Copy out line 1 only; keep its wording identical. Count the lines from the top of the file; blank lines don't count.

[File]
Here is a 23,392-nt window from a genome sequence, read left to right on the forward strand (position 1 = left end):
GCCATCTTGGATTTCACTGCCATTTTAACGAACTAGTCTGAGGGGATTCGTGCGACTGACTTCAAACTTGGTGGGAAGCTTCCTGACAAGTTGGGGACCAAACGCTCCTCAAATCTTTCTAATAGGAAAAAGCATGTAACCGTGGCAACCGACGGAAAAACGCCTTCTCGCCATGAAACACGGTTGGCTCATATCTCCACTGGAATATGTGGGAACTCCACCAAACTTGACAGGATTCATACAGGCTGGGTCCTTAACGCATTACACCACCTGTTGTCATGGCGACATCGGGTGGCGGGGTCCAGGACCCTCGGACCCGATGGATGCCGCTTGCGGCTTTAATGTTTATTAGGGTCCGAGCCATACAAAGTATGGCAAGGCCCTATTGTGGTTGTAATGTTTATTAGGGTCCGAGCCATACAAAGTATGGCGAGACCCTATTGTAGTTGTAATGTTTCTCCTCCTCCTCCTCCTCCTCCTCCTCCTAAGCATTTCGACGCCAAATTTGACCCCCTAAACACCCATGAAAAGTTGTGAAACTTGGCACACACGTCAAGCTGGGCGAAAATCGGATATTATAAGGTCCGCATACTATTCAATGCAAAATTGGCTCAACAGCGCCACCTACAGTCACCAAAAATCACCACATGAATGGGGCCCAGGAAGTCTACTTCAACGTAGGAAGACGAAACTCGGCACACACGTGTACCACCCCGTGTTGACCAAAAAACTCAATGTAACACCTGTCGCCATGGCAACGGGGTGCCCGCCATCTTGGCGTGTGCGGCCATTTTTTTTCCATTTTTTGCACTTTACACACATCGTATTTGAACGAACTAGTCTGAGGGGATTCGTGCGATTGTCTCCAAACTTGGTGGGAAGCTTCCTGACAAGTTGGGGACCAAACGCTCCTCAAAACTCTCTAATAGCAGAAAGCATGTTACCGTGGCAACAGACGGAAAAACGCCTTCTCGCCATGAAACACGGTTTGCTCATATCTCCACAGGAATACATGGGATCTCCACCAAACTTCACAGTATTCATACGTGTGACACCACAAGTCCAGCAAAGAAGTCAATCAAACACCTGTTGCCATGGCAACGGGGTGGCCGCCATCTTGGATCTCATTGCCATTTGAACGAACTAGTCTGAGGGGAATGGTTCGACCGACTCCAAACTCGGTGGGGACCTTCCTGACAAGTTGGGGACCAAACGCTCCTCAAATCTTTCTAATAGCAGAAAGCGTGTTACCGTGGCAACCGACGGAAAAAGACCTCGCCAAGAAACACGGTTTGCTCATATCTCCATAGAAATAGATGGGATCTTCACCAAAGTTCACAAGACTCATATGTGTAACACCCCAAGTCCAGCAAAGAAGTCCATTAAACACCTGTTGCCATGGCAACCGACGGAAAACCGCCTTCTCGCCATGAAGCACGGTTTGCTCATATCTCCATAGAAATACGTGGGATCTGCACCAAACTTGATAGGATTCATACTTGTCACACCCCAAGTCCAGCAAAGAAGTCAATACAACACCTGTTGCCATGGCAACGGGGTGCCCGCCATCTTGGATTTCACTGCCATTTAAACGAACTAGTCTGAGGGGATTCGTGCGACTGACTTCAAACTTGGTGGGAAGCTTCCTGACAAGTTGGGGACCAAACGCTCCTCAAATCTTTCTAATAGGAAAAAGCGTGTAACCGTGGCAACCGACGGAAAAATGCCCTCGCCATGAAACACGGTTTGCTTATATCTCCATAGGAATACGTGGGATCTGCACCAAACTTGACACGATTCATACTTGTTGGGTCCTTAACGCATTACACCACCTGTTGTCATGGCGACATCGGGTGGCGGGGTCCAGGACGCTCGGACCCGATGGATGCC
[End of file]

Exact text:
Here is a 23,392-nt window from a genome sequence, read left to right on the forward strand (position 1 = left end):